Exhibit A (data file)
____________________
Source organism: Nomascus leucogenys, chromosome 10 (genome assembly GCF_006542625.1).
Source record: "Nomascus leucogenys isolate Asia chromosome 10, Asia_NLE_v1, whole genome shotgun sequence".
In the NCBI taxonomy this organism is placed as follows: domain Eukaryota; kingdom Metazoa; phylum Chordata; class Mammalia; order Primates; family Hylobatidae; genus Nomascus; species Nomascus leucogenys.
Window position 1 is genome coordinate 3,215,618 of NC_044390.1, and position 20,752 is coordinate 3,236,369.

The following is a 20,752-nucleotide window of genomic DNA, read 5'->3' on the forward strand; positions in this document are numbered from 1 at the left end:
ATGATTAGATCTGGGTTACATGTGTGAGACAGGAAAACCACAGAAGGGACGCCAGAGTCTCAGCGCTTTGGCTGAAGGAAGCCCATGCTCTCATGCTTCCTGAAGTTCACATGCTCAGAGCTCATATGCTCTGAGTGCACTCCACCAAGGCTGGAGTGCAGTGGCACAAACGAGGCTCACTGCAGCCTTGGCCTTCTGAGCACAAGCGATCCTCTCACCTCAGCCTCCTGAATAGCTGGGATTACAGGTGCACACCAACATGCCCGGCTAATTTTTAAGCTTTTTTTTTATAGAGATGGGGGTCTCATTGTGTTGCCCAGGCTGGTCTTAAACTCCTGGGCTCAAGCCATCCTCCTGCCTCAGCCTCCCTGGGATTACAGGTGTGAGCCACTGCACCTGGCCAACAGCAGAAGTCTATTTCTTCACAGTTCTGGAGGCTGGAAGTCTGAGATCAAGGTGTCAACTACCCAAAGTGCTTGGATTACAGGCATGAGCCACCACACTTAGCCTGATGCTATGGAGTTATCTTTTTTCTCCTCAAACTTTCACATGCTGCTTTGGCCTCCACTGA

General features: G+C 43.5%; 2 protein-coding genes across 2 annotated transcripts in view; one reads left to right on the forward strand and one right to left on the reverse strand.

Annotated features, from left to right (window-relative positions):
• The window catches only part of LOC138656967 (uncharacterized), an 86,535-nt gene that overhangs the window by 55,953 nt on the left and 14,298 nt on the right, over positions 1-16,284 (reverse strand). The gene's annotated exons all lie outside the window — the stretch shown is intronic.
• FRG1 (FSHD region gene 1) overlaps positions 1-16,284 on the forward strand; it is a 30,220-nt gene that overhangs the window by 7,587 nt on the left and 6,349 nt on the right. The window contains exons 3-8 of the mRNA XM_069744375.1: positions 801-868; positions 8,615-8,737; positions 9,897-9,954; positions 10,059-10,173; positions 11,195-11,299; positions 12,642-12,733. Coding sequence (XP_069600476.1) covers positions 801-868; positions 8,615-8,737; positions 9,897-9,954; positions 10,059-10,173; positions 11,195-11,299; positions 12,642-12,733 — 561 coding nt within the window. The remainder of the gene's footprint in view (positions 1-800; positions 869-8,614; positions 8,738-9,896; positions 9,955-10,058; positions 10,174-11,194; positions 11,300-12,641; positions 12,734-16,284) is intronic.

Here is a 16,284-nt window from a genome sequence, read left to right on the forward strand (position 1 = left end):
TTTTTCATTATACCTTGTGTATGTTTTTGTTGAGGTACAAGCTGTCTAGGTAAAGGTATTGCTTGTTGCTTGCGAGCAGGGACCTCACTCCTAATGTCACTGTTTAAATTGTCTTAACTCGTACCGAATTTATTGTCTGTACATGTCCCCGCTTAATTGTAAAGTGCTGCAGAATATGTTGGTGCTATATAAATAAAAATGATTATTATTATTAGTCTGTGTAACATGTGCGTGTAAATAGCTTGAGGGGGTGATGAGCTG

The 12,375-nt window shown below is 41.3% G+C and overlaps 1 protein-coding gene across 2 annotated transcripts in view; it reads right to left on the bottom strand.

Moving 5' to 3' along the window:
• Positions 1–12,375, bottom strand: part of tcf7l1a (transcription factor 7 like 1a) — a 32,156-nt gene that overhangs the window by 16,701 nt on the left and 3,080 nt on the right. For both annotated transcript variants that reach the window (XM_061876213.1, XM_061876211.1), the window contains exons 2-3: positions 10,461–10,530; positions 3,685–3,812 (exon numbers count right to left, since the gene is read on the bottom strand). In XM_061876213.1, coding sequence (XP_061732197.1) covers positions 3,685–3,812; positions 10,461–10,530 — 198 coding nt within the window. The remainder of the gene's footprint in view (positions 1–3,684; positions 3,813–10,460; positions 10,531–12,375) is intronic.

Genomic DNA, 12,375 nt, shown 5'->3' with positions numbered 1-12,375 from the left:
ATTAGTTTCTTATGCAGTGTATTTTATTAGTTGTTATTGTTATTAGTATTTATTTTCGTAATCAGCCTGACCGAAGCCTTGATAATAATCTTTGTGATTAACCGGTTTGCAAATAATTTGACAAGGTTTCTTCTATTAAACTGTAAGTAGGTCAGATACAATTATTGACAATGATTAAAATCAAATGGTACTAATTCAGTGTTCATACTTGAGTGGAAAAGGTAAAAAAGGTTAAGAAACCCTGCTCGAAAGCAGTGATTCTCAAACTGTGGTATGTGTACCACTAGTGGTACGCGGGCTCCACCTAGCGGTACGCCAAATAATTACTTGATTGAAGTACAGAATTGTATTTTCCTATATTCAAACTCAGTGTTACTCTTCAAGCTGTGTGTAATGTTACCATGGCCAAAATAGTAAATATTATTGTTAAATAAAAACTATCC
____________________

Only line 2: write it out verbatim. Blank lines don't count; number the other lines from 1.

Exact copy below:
Source record: "Nomascus leucogenys isolate Asia chromosome 10, Asia_NLE_v1, whole genome shotgun sequence".